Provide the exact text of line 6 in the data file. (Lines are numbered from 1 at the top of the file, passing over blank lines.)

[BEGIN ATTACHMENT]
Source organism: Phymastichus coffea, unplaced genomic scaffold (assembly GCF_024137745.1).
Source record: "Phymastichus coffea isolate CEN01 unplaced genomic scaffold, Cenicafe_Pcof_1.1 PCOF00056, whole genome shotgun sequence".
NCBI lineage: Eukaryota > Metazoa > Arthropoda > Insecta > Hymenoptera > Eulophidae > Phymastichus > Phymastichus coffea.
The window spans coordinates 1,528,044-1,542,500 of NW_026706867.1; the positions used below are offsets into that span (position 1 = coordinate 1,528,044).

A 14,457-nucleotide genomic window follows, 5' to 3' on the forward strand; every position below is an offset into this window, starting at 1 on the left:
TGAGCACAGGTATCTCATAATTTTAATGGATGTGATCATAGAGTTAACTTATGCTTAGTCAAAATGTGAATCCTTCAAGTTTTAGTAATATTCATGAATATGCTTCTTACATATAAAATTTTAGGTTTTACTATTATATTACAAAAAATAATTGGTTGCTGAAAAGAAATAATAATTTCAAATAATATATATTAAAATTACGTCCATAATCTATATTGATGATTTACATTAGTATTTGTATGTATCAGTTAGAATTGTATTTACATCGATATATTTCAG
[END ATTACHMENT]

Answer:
TGAGCACAGGTATCTCATAATTTTAATGGATGTGATCATAGAGTTAACTTATGCTTAGTCAAAATGTGAATCCTTCAAGTTTTAGTAATATTCATGAATATGCTTCTTACATATAAAATTTTAGGTTTTACTATTATATTACAAAAAATAATTGGTTGCTGAAAAGAAATAATAATTTCAAATAATATATATTAAAATTACGTCCATAATCTATATTGATGATTTACATTAGTATTTGTATGTATCAGTTAGAATTGTATTTACATCGATATATTTCAG